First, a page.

A Straight Talk on Debt

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Open a Store Card and Save 10%

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It is almost impossible to purchase anything these days without hearing the phrase, “Would you like to open a store card and save 10%?”


We recently purchased some new furniture and were asked just that. As I reviewed he application I saw that the card had a 22% interest rate! Obviously, we opted out of the card and paid for the furniture with cash.


10% off, for a price?


The next day I decided to do the math on how much that furniture would have cost had we taken the bait of a 10% discount.


Total Price                          $2,025.00

Less 10% discount                $202.50

Amount Charged                $1,822.50


The monthly payment required to pay off the balance in twelve months would be $170.58. The total amount we would have paid to get the ten percent discount would be $2046.96! We would have paid $224.46 to save $202.50… not much of a savings is it?


How the stores win and you lose


This is how the stores and banks win. Now if we had been in a different position and did not have the ability to pay cash for the furniture, would we have applied for the card? The unfortunate answer is yes, we would have. We also would have worked to pay the balance off sooner than 12 months.


By paying $323.54 each month, the account would be paid in six months and we would have spent a total of $1,941.24. Still more than the original price but better than extending it for a year.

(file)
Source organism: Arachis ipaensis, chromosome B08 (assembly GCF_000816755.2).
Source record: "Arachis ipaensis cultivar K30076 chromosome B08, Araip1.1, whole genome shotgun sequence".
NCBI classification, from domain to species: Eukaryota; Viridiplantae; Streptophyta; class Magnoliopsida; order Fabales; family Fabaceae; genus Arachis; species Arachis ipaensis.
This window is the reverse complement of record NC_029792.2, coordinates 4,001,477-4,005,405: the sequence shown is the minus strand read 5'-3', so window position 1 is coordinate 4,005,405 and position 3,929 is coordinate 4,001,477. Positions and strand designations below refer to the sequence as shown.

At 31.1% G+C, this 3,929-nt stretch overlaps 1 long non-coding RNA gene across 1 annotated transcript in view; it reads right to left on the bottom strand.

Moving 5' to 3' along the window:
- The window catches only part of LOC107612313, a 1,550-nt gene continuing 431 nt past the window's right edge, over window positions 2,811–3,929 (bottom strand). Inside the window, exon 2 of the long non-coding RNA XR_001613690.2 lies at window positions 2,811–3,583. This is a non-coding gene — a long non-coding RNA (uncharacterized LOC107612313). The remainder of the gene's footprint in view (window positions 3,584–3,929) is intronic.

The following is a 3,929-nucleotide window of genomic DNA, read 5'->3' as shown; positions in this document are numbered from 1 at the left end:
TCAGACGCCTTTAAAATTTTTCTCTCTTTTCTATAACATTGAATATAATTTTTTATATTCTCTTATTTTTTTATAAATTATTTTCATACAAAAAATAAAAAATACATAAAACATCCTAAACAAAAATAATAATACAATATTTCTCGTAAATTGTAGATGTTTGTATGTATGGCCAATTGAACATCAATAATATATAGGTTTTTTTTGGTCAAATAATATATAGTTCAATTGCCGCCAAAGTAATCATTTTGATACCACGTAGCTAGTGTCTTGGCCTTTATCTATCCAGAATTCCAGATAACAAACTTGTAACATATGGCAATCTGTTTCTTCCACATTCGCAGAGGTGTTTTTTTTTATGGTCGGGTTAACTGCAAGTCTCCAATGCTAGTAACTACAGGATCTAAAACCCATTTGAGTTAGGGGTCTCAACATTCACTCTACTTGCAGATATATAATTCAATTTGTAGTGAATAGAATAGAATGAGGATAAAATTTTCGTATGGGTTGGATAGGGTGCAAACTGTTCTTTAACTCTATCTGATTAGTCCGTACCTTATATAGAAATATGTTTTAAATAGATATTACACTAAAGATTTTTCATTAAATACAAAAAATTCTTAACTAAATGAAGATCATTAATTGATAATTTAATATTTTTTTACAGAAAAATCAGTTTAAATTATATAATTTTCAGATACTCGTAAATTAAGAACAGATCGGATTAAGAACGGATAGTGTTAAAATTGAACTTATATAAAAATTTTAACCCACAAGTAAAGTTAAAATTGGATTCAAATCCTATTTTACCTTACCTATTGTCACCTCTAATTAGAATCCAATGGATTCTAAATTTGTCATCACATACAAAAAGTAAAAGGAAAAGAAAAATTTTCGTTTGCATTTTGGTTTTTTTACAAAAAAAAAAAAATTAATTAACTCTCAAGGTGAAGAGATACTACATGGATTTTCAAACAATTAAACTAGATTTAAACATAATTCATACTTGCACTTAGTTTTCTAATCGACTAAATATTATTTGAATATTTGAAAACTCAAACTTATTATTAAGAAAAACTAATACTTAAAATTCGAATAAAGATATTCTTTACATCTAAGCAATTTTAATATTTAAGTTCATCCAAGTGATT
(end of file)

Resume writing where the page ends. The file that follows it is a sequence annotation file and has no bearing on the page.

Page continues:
Don’t fall into the credit card trap


Some of you may be asking why we didn’t just charge it and then pay the full balance. If you have the discipline to do that, then by all means, take advantage of it. What I am afraid of is falling into the cycle of saying every month, “I’ll pay it off next month.” I have been down the road of credit card debt before and really don’t want to go back.


It is important to fully understand what the cost of the “savings” really is. Stores and banks both are in business to make money even though they may disguise it as a savings to the customer. Be sure to read everything before you fill out a credit application.


Rob Taylor   

Rob Taylor is a contributing author for A Straight Talk on Debt. Rob tells it like it is when it comes to the latest debt industry news and shares his advice on personal finance. 

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  • As I approach my "graduation" this summer from the DMP, I need to get a handle on this. Credit is NOT evil in and of itself. Credit is sometimes necessary; the trick is knowing the rules and having the discipline to use it sensibly. Fearing credit will

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